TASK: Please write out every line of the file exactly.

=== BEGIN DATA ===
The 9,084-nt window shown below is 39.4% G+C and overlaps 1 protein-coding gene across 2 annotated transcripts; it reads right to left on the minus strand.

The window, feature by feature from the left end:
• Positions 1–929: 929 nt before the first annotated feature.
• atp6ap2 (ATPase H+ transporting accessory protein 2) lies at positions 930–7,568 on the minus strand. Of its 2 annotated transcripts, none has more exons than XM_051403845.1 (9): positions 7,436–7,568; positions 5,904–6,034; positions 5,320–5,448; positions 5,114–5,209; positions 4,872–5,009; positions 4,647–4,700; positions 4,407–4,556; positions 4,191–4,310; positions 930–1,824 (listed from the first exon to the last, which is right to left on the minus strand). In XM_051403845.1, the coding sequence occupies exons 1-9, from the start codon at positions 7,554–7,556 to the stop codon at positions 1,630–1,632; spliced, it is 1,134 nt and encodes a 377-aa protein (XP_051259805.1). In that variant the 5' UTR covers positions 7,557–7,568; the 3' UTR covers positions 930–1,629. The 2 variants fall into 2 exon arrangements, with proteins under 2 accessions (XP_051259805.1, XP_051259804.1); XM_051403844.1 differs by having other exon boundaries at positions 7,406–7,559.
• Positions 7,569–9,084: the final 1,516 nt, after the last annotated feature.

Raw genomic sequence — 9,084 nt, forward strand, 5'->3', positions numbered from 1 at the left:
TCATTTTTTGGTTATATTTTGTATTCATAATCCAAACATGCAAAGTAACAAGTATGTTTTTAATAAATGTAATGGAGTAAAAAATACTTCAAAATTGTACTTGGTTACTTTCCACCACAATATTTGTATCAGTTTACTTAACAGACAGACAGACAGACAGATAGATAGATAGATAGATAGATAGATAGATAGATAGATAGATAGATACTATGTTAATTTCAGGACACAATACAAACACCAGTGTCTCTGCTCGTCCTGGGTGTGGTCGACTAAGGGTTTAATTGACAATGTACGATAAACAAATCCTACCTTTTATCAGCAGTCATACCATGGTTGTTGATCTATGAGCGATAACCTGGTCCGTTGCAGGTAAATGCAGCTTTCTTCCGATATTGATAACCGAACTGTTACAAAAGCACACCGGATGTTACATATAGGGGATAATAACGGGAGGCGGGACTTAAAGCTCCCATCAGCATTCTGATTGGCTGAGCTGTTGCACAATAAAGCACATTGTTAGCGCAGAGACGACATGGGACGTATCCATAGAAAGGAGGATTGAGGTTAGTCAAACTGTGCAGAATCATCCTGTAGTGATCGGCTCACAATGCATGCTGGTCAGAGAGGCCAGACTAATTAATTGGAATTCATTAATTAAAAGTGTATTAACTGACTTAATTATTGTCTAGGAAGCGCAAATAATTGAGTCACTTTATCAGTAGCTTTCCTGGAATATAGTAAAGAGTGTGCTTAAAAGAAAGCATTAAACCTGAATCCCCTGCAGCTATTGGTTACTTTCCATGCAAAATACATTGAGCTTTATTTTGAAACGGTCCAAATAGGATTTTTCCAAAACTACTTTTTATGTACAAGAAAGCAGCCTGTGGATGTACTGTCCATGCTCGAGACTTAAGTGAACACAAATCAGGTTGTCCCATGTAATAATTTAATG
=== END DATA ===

The 9,084-nt window shown below is 39.4% G+C and overlaps 1 protein-coding gene across 2 annotated transcripts; it reads right to left on the minus strand.

The window, feature by feature from the left end:
• Positions 1–929: 929 nt before the first annotated feature.
• atp6ap2 (ATPase H+ transporting accessory protein 2) lies at positions 930–7,568 on the minus strand. Of its 2 annotated transcripts, none has more exons than XM_051403845.1 (9): positions 7,436–7,568; positions 5,904–6,034; positions 5,320–5,448; positions 5,114–5,209; positions 4,872–5,009; positions 4,647–4,700; positions 4,407–4,556; positions 4,191–4,310; positions 930–1,824 (listed from the first exon to the last, which is right to left on the minus strand). In XM_051403845.1, the coding sequence occupies exons 1-9, from the start codon at positions 7,554–7,556 to the stop codon at positions 1,630–1,632; spliced, it is 1,134 nt and encodes a 377-aa protein (XP_051259805.1). In that variant the 5' UTR covers positions 7,557–7,568; the 3' UTR covers positions 930–1,629. The 2 variants fall into 2 exon arrangements, with proteins under 2 accessions (XP_051259805.1, XP_051259804.1); XM_051403844.1 differs by having other exon boundaries at positions 7,406–7,559.
• Positions 7,569–9,084: the final 1,516 nt, after the last annotated feature.

Raw genomic sequence — 9,084 nt, forward strand, 5'->3', positions numbered from 1 at the left:
TCATTTTTTGGTTATATTTTGTATTCATAATCCAAACATGCAAAGTAACAAGTATGTTTTTAATAAATGTAATGGAGTAAAAAATACTTCAAAATTGTACTTGGTTACTTTCCACCACAATATTTGTATCAGTTTACTTAACAGACAGACAGACAGACAGATAGATAGATAGATAGATAGATAGATAGATAGATAGATAGATAGATACTATGTTAATTTCAGGACACAATACAAACACCAGTGTCTCTGCTCGTCCTGGGTGTGGTCGACTAAGGGTTTAATTGACAATGTACGATAAACAAATCCTACCTTTTATCAGCAGTCATACCATGGTTGTTGATCTATGAGCGATAACCTGGTCCGTTGCAGGTAAATGCAGCTTTCTTCCGATATTGATAACCGAACTGTTACAAAAGCACACCGGATGTTACATATAGGGGATAATAACGGGAGGCGGGACTTAAAGCTCCCATCAGCATTCTGATTGGCTGAGCTGTTGCACAATAAAGCACATTGTTAGCGCAGAGACGACATGGGACGTATCCATAGAAAGGAGGATTGAGGTTAGTCAAACTGTGCAGAATCATCCTGTAGTGATCGGCTCACAATGCATGCTGGTCAGAGAGGCCAGACTAATTAATTGGAATTCATTAATTAAAAGTGTATTAACTGACTTAATTATTGTCTAGGAAGCGCAAATAATTGAGTCACTTTATCAGTAGCTTTCCTGGAATATAGTAAAGAGTGTGCTTAAAAGAAAGCATTAAACCTGAATCCCCTGCAGCTATTGGTTACTTTCCATGCAAAATACATTGAGCTTTATTTTGAAACGGTCCAAATAGGATTTTTCCAAAACTACTTTTTATGTACAAGAAAGCAGCCTGTGGATGTACTGTCCATGCTCGAGACTTAAGTGAACACAAATCAGGTTGTCCCATGTAATAATTTAATG